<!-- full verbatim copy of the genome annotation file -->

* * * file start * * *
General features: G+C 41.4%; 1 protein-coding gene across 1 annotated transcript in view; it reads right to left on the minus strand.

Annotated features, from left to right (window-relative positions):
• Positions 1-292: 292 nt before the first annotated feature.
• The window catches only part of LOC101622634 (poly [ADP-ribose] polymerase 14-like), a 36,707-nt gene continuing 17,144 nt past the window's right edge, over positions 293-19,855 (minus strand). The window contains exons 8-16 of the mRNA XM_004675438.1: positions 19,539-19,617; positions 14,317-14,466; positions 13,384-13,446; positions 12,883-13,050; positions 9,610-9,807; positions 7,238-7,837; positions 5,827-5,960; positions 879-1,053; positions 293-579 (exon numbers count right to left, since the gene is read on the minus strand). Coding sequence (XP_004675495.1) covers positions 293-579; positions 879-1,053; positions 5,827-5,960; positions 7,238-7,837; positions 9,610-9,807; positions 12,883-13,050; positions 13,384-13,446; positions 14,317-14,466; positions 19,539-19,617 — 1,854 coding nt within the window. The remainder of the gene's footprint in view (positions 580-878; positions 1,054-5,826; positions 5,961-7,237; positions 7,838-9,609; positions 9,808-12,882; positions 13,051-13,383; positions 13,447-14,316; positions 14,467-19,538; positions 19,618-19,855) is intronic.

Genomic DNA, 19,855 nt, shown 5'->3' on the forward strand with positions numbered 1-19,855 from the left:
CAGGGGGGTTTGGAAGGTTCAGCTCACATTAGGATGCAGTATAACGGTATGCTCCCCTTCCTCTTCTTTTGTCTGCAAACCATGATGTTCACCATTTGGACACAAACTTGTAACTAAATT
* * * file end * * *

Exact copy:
General features: G+C 41.4%; 1 protein-coding gene across 1 annotated transcript in view; it reads right to left on the minus strand.

Annotated features, from left to right (window-relative positions):
• Positions 1-292: 292 nt before the first annotated feature.
• The window catches only part of LOC101622634 (poly [ADP-ribose] polymerase 14-like), a 36,707-nt gene continuing 17,144 nt past the window's right edge, over positions 293-19,855 (minus strand). The window contains exons 8-16 of the mRNA XM_004675438.1: positions 19,539-19,617; positions 14,317-14,466; positions 13,384-13,446; positions 12,883-13,050; positions 9,610-9,807; positions 7,238-7,837; positions 5,827-5,960; positions 879-1,053; positions 293-579 (exon numbers count right to left, since the gene is read on the minus strand). Coding sequence (XP_004675495.1) covers positions 293-579; positions 879-1,053; positions 5,827-5,960; positions 7,238-7,837; positions 9,610-9,807; positions 12,883-13,050; positions 13,384-13,446; positions 14,317-14,466; positions 19,539-19,617 — 1,854 coding nt within the window. The remainder of the gene's footprint in view (positions 580-878; positions 1,054-5,826; positions 5,961-7,237; positions 7,838-9,609; positions 9,808-12,882; positions 13,051-13,383; positions 13,447-14,316; positions 14,467-19,538; positions 19,618-19,855) is intronic.

Genomic DNA, 19,855 nt, shown 5'->3' on the forward strand with positions numbered 1-19,855 from the left:
CAGGGGGGTTTGGAAGGTTCAGCTCACATTAGGATGCAGTATAACGGTATGCTCCCCTTCCTCTTCTTTTGTCTGCAAACCATGATGTTCACCATTTGGACACAAACTTGTAACTAAATT